Author of Legends of Lanasia RPG (Still in beta)
My blog
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Sydney Freedberg
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« Reply #9 on: December 13, 2005, 07:04:30 PM »

Like so many other things, Ron Edwards said it best (full context at http://www.indie-rpgs.com/forum/index.php?topic=14746.msg156084#msg156084 if the link below doesn't work in your browser). Bear with me and Ron here; it gets good:

Think instead of all the circumstances in which your character really needs to get over an 8' fence. No, really, think of them - you'll find there are a lot. Now think about the subset of them which are not boring... in other words, in which something is at stake. And in which "something" means related to character's issue and "at stake" means no matter what, is about to change.

The fence just became a fairly marginal piece of detail, didn't it? And although it might be a really really cool detail, with plenty of resonance (e.g. the first bulwark at Helm's Deep, the Berlin Wall), it still isn't and can never be actually the something-is-at-stake.

So it's not what's being rolled. What's being rolled is whatever has an interest in the "something" going the other way. We can call it "antagonism," I guess, which is a tricky concept for gamers because even if the antagonist wins, it doesn't de-protagonize our character (just fucks him or her up way bad, even kills). Also, this "antagonism" doesn't have to be an actual being, sometimes - in fact, at times, yeah, you could treat the Berlin Wall as a character, in which case it would count, and would roll as such.

Now:

Replace the word "fence" with "Death Star." Or "Insectoid Battle Machine." Or "Giant Space Battleship."

See what happens? The piece of equipment -- even if "piece" means "as big as a planet" -- just became a prop; in rules terms, it's maybe a modifier, or maybe nothing at all, just a piece of colorful narration. The real conflict is between your heroes and some worthy opponent. Luke Skywalker isn't fighting the friggin' Death Star: He's fighting Darth Vader, who just happens to have a Death Star as his weapon in this particular scene* (as well as his personal fighter). In a later scene, Darth Vader might have a light saber, or an entire fleet of Star Destroyers relentlessly searching an asteroid field. Whatever. Light saber, starfighter, battle fleet, giant battle station: All equipment. All stuff that modifies a character (mechanically) and expresses a character (thematically) but does not do a damned thing in the game/story on its own.

Mechanically, then, the heroes' fighter is not rolling against the Giant Space Battleship; the heroes themselves are rolling against whatever interesting bad guy happens to be using the Giant Space Battleship -- maybe its captain, maybe somebody not even on the GSB, like the admiral of the fleet, or maybe somebody not even physically present in the scene, like the Evil Galactic Emperor a thousand light-years away. The tiny fighter and the giant battleship are both just modifiers to the roll, and mechanically might be best depicted as being equivalent to any other ability of the characters that own them -- so while the fighter may only give the heroes a +3, and the battleship may give the villains a whopping +15, the villains get maybe a lousy "Kinda Smart +1" while the heroes have "Smart +2," "Brave +4," and "Too Cool for School +10," which means they win easily.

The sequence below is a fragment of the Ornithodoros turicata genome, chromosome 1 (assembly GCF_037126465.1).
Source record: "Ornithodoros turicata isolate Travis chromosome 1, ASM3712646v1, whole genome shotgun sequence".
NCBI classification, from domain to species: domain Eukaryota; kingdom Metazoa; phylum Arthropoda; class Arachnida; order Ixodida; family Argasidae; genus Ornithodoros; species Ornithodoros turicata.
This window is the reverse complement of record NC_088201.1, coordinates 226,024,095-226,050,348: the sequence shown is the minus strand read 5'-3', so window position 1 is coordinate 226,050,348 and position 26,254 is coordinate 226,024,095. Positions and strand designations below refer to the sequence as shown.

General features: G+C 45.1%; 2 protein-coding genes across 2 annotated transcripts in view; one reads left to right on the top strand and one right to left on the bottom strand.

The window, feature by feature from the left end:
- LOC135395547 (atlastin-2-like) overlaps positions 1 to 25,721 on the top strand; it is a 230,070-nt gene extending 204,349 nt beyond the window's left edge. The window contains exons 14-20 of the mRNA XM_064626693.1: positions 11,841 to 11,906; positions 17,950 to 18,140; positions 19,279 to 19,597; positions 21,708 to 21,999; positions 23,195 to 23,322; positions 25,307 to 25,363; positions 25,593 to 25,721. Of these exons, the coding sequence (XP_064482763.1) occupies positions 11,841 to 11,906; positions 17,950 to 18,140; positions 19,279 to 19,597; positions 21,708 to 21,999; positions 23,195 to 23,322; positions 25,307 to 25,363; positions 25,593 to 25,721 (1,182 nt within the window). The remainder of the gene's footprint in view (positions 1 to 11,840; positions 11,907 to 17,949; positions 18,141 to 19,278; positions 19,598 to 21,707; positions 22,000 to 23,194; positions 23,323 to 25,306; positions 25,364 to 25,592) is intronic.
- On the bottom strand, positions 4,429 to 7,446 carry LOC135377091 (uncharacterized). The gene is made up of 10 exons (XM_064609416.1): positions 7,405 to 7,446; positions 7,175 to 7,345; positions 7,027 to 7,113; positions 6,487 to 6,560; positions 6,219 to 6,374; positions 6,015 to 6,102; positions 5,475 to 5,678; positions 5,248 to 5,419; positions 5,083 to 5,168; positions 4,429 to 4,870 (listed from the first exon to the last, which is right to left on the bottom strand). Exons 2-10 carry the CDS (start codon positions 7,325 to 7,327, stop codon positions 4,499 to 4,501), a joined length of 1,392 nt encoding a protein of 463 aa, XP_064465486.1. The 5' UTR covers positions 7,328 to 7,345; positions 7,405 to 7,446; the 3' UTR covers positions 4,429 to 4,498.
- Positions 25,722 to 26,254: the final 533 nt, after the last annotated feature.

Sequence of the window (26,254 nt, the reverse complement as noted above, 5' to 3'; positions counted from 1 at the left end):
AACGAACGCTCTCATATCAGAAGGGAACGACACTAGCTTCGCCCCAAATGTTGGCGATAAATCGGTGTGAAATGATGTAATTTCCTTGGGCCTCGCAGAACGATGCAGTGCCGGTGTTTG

Because if you really want heroic space drama, personal conviction and courage outweights the weaponry, every time. In fact, the weaponry only matters in so far as it somehow expresses character -- look at Firefly/Serenity for a great example of this, but also Luke's plucky little X-Wing vs. the huge, brutal, lumbering Death Star.

Caveat: Maybe the war machine is so cool, and so important, that it has a personality unto itself; in that case, though, again, it's not the machinery that counts for your game, it's the personality. If you want to treat the Death Star as a character, that's fine, just don't try to figure out its maximum delta-vee and power output, instead think of it as a really, really big NPC with traits like "Relentless +6" and "Arrogant +9."

* I know, I know, it'd be more accurate to say that Grand Moff Tarkin (Peter Cushing) is the character with the Death Star Mk. I as his weapon, and the Emperor is the character with the Death Star Mk. II, and they both [SPOILER! Like you didn't already know!] are killed when their weapon is destroyed. In game terms, I'd argue that Tarkin and the Emperor are KO'd, taking their equipment (which just happens to be moon-sized, planetbusting battlestations) with them, rather than the equipment being KO'd and taking anyone who happens to be on board with them.
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Josh Roby
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« Reply #10 on: December 13, 2005, 08:32:19 PM »